As those who follow the world of Foreign Corrupt Practices Act (FCPA) enforcement are no doubt well aware, earlier this week the U.S. Court of Appeals for the 11th Circuit decided U.S. v. Esquenazi. The decision affirmed the convictions of two individuals involved in a complicated scheme to bribe officials of Teleco, the Hatian state-owned telecommunications company. Though the appeal involved several issues, the most significant aspect of the case–and the reason it had been so closely followed by so many people–was the defendants’ claim that Teleco was not an “instrumentality” of the Hatian government, and therefore that the Teleco employees whom the defendants bribed were not “foreign officials” within the meaning of the FCPA. Though several district courts had considered (and rejected) claims of this sort before, Esquenazi was the first court of appeals decision to address such a claim. And, like all of the prior district court cases, the court rejected the defendant’s argument and found that Teleco was indeed an instrumentality of the Hatian government.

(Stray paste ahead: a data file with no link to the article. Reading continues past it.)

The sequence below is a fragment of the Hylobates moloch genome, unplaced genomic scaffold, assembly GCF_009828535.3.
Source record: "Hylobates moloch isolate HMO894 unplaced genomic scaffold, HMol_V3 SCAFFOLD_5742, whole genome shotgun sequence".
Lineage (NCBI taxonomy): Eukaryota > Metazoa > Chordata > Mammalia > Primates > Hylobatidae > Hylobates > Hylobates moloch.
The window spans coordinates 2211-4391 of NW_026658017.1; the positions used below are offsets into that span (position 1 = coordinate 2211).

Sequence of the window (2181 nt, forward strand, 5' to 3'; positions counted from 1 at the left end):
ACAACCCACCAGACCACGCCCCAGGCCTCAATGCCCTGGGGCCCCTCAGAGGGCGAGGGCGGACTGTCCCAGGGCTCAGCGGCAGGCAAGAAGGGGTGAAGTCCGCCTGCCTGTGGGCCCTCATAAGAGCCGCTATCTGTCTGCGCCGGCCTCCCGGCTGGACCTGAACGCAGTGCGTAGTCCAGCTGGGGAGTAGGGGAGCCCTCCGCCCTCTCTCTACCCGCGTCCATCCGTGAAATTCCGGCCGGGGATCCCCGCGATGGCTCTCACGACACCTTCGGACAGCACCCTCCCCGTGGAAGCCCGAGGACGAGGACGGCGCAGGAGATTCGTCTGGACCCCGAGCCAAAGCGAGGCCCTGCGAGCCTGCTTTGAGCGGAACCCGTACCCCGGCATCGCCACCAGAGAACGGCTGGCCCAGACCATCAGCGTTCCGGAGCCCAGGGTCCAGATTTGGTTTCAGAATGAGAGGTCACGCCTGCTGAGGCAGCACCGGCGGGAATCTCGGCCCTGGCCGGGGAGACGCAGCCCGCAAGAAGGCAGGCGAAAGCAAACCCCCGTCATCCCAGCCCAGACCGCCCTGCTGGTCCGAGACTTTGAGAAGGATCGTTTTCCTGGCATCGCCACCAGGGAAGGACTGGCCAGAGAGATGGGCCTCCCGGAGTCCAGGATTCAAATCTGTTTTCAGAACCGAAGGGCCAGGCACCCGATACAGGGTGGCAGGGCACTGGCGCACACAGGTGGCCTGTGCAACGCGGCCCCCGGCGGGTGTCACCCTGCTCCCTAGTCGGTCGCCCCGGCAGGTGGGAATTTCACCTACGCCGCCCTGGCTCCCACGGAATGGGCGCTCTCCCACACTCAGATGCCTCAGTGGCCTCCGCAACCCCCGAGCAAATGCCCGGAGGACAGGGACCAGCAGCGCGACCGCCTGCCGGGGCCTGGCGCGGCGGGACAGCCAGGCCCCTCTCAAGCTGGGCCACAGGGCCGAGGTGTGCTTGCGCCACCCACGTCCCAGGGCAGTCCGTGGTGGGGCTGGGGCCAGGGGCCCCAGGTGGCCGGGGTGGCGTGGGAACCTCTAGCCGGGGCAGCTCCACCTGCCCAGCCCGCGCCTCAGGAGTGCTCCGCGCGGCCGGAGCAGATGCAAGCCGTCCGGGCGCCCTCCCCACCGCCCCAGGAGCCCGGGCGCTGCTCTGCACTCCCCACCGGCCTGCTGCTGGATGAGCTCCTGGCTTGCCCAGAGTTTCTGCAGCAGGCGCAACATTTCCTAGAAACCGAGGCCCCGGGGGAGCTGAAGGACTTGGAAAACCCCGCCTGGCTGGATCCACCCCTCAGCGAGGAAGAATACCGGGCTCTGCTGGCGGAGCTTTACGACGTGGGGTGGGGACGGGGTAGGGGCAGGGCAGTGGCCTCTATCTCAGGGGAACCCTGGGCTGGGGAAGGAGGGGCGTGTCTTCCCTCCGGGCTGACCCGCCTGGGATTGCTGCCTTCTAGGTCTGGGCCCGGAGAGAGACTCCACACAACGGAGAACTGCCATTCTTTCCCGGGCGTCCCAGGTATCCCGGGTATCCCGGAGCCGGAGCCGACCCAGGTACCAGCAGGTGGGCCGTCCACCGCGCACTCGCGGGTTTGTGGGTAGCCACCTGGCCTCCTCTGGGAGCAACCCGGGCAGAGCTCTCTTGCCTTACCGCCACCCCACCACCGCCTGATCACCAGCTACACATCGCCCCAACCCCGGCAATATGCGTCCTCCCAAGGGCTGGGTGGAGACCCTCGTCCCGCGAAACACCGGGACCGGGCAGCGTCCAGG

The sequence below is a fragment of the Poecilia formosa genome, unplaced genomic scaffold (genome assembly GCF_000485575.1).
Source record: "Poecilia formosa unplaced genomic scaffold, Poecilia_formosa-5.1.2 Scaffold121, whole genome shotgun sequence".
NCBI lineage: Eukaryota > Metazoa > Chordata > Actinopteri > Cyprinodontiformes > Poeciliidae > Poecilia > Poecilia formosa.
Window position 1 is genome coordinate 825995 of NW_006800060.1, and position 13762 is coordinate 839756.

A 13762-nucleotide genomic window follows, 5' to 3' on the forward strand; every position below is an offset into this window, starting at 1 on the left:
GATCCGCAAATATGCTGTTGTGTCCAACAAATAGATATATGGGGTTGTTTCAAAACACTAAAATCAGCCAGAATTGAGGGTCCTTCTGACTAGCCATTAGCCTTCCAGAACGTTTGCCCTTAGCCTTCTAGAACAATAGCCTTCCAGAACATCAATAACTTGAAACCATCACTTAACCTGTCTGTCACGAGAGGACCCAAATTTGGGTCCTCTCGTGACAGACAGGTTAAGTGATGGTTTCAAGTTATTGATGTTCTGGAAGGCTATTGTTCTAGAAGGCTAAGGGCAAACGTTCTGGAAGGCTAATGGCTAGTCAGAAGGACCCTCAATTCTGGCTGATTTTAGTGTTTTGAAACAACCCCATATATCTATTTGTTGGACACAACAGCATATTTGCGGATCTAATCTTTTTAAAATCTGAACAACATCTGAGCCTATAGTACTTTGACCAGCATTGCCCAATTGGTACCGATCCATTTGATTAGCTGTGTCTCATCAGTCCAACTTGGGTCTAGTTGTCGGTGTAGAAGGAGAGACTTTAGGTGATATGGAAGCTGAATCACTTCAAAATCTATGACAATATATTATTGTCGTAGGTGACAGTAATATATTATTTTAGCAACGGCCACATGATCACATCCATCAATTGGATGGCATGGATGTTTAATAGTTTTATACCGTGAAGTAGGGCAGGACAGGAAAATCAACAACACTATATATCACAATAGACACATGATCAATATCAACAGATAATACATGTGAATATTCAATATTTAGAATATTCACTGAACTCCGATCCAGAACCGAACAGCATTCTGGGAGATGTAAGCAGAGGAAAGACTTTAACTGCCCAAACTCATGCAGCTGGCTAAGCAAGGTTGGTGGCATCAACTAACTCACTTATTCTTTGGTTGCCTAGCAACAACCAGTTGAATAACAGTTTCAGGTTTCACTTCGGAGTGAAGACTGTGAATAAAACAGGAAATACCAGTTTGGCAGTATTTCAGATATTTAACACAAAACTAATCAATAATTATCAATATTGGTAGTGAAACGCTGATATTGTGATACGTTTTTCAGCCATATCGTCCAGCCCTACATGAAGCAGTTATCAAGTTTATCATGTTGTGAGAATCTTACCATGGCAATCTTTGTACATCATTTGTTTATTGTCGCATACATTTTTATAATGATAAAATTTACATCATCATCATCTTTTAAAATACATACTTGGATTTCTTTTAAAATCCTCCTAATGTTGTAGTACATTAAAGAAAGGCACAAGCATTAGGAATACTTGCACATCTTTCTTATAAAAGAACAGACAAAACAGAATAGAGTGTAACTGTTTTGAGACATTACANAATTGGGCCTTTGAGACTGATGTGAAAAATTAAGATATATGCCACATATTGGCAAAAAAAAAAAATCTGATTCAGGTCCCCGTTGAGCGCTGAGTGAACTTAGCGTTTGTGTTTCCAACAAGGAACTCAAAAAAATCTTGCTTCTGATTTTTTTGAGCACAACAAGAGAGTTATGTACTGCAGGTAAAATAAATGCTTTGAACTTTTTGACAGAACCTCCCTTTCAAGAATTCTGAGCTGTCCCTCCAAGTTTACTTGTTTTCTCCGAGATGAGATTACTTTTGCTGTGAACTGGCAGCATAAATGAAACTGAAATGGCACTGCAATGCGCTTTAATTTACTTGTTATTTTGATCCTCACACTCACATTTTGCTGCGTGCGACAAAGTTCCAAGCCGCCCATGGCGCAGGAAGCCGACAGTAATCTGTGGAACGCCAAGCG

Though I’m not sure there’s all that much to say about this that hasn’t already been said, let me make four quick observations about the decision and its potential significance (or lack thereof):